21. I don't think it is correct to say we can not learn anything from looking at ships that are built for navies rather than Coast Guards. The most celebrated large cutters are the 327s and they were based on a Navy design-the Charleston Class gunboats. Beside many small navies perform Coast Guard functions.

  22. I may not have been clear. I noted that people spend far too much energy in comparing the two different entities and purposes. Despite the law and some limited perception the Coast Guard has only a very limited naval function. The USN does not consider the 270 more than messenger and not a very fast one at that. With no ASW capability, it isn't even any good for escort work except to take a torpedo. I understand the Secretary Class was built around a navy power plant and some of the hull but the Coast Guard did the rest. They also built four at a time. That sped up construction and lowered costs. That class of ships was the most convertible of all the Coast Guard has ever had. Just look at the WWII configurations from their original. I understand the Bob Scheina wrote about the reclassification to WMEC and he is probably right. However, I was at D8 District Armory in 1967 and we'd ship things to them. I know I typed DD-1149s with the old designation from the SDL. Perhaps the SDL had not caught up. I was a Galveston in 1968 and Texas had Kimball, McLane and Triton. Panama City had Cartigan. The 1968 Coast Guardman's Manual still uses the old designations, but these were probably just reprints of the earlier copies. The editor of the CGM made many errors like this. My error.

  23. There were cutterman and othrs in HQ debating the merits of the 123' conversion. As to the 210',it was also originally desiganated a Patrol Craft with 2 week endurance. They routinely deploy to the EPAC conducting the same mission as the WHEC (sometimes with more success). The OPC needs seakeeping (sea state 5) ability and strategic speed (no not tactical or the ability to keep up with the USN TG or go fast interdiction.) Stratwgic speed allows repositioning to get in front of a case, or surge on short notice to another location. I'd agree 25 knot capability is reguired. As to requirements. DON'T allow the CG to continue to define requirements based on cost. Define the REQUIREMENT! If we can't afford it that is another story. Build a platform that will be able to grow with the organization most important sea keeping and speed capability with plenty of room for weight additionals as new technology become affordable. DON't build a ship that is weight critical from delivery. Give me a fast ship for I intend to go in harms way…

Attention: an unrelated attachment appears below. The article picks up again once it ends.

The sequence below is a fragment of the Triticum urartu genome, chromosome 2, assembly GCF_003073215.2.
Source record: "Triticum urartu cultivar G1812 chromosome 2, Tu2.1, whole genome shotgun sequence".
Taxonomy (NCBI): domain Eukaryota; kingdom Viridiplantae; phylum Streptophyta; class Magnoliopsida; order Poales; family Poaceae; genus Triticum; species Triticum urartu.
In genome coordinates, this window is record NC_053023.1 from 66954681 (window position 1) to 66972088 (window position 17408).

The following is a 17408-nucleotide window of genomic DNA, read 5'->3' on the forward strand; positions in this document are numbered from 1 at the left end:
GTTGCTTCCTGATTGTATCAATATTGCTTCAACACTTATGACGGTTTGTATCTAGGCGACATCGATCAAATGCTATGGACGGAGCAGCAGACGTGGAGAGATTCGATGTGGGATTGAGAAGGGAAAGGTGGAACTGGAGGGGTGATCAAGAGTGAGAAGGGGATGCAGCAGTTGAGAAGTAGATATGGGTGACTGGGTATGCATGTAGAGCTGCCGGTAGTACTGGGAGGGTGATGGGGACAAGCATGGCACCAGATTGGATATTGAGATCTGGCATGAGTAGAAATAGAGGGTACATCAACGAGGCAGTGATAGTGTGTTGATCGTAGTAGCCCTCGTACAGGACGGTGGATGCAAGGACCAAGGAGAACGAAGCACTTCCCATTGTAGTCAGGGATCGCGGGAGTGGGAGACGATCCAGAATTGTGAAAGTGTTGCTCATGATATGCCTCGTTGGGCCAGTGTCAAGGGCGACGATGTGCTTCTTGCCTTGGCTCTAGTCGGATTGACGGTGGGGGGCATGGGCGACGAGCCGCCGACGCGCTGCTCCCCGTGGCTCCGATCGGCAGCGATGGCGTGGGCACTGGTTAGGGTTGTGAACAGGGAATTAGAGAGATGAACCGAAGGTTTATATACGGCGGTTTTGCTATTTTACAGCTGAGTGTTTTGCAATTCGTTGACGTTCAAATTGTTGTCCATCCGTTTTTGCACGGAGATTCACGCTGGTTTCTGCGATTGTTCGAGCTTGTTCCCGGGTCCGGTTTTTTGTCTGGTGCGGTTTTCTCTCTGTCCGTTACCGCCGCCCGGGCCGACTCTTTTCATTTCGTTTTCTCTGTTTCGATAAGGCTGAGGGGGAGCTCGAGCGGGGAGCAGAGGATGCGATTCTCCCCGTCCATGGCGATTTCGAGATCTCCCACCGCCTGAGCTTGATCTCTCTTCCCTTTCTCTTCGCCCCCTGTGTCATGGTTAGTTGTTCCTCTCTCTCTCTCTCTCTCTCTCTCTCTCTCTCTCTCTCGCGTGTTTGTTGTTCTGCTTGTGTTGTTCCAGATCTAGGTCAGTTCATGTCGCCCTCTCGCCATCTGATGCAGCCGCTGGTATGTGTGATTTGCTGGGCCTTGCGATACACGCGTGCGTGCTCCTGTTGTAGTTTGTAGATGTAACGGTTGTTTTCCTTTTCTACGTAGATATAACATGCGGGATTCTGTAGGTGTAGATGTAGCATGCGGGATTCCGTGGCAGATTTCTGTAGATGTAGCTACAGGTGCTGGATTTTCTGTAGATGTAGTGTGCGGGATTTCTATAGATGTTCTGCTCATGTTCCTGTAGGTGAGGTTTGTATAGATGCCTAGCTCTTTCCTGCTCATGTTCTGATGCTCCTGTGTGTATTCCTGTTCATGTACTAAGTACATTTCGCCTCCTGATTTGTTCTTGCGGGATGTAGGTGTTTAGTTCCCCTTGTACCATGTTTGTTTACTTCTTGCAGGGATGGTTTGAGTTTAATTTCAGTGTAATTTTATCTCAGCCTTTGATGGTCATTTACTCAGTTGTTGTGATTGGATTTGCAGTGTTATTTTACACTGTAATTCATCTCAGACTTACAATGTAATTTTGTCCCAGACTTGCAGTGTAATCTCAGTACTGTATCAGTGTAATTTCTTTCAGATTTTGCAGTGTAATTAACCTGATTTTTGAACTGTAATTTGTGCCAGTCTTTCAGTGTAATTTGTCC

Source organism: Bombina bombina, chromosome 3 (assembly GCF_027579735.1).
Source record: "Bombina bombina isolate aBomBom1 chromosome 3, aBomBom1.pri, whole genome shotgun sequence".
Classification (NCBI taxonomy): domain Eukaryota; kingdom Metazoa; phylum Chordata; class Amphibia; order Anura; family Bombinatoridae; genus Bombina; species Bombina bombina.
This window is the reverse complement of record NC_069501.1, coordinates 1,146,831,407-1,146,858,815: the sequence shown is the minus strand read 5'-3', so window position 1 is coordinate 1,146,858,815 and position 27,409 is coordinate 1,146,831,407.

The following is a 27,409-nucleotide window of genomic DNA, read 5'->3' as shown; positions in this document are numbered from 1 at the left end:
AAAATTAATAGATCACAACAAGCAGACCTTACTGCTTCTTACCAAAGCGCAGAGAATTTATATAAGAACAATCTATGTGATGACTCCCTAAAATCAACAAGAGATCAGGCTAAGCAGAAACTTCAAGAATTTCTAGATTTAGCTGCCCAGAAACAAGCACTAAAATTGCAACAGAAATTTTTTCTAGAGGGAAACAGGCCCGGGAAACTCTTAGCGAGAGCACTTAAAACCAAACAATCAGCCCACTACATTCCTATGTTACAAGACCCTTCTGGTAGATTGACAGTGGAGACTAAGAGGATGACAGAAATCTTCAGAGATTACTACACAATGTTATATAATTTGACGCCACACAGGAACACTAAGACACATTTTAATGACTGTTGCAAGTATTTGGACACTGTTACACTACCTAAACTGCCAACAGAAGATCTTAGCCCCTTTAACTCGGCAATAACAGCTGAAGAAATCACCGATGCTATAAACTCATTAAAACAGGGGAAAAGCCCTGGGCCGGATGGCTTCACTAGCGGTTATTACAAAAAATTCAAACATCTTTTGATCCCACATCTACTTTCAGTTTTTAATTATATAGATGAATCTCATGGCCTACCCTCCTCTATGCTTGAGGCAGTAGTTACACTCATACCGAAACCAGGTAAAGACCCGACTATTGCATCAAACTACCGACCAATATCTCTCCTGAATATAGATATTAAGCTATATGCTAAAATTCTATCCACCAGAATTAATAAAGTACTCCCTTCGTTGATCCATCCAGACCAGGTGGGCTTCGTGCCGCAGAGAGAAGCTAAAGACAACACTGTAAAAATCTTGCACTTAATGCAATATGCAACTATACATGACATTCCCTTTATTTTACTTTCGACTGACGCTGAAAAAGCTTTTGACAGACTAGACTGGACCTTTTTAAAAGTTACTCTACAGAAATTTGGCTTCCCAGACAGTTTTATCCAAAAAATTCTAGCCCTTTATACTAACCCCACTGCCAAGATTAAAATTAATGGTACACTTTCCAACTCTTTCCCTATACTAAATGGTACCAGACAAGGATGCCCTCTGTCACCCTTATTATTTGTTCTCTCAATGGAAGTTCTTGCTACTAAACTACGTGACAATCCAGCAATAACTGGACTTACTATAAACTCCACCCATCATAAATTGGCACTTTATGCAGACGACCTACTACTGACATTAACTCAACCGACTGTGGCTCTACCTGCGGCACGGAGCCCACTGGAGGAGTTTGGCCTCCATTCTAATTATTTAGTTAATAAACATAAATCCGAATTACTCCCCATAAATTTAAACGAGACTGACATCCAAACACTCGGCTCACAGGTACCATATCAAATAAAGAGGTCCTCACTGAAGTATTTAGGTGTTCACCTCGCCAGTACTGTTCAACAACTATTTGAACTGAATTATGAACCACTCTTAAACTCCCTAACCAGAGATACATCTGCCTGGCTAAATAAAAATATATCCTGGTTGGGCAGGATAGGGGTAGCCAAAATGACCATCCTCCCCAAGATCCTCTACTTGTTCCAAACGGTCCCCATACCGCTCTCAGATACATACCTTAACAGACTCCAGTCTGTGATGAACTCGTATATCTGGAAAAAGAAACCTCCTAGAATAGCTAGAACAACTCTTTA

24. As an old 270 BM, I have to say that I actually liked the ship. We never had any issues with the anchor chains jamming up in the chain locker. No towing bit, but we really didn’t tow that much, so it wasn’t a huge deal. The Port Quarter Launch of the RHIB wasn’t a problem either. Agreed Stern Launch would be nice, but often times the lee there was better then for the MLB. The Fins: yes, too small!
    Tech and times have changed, been over 10 years since I have been on a 270′, but in it’s day, not a bad platform.
    Oh ya… Birthing Areas sucked… and crew lounge sucked 🙂 They could make those better….
    Essayons!

    • I could be snide and say that the first thing they need is a bow, but basically the 270s meet our basic requirements, that is why I think it could serve as “parent craft” for the next generation. An updated 327s would work too, it had a great riding hull even without stabilizers.

      • From 82′ to 378′ with stops in the black hull fleet, I’d still rate my cadet cruise on a 327″ as the best ride.

  25. As an old 270 BM, I have to say that I actually liked the ship. We never had any issues with the anchor chains jamming up in the chain locker. No towing bit, but we really didn't tow that much, so it wasn't a huge deal. The Port Quarter Launch of the RHIB wasn't a problem either. Agreed Stern Launch would be nice, but often times the lee there was better then for the MLB. The Fins: yes, too small! Tech and times have changed, been over 10 years since I have been on a 270', but in it's day, not a bad platform.Oh ya… Birthing Areas sucked… and crew lounge sucked 🙂 They could make those better…. Essayons!

  26. “Give me a fast ship for I intend to go in harms way…”Heck, I'd rather have one that could get out of its own way. When I instructed aboard USS Kersarge (with a flight deck large enough to put six 311s) it would do 40+ knots. I know, I sailed her from Norfolk to Zaire (Congo) in a straight shot with one refueling.

  27. According to Bob Scheina's book, the Eries and the Secretary class hulls were identical below the waterline.Proud to say I was a 327 sailor. I think the reason they were so successful was that they were better than they had to be, larger than contemporary destroyers, 50% larger than previous cutters and four knots faster and they had significant margin for growth. They went from 2350 tons on trials in 1936 to 2750 tons in 1945.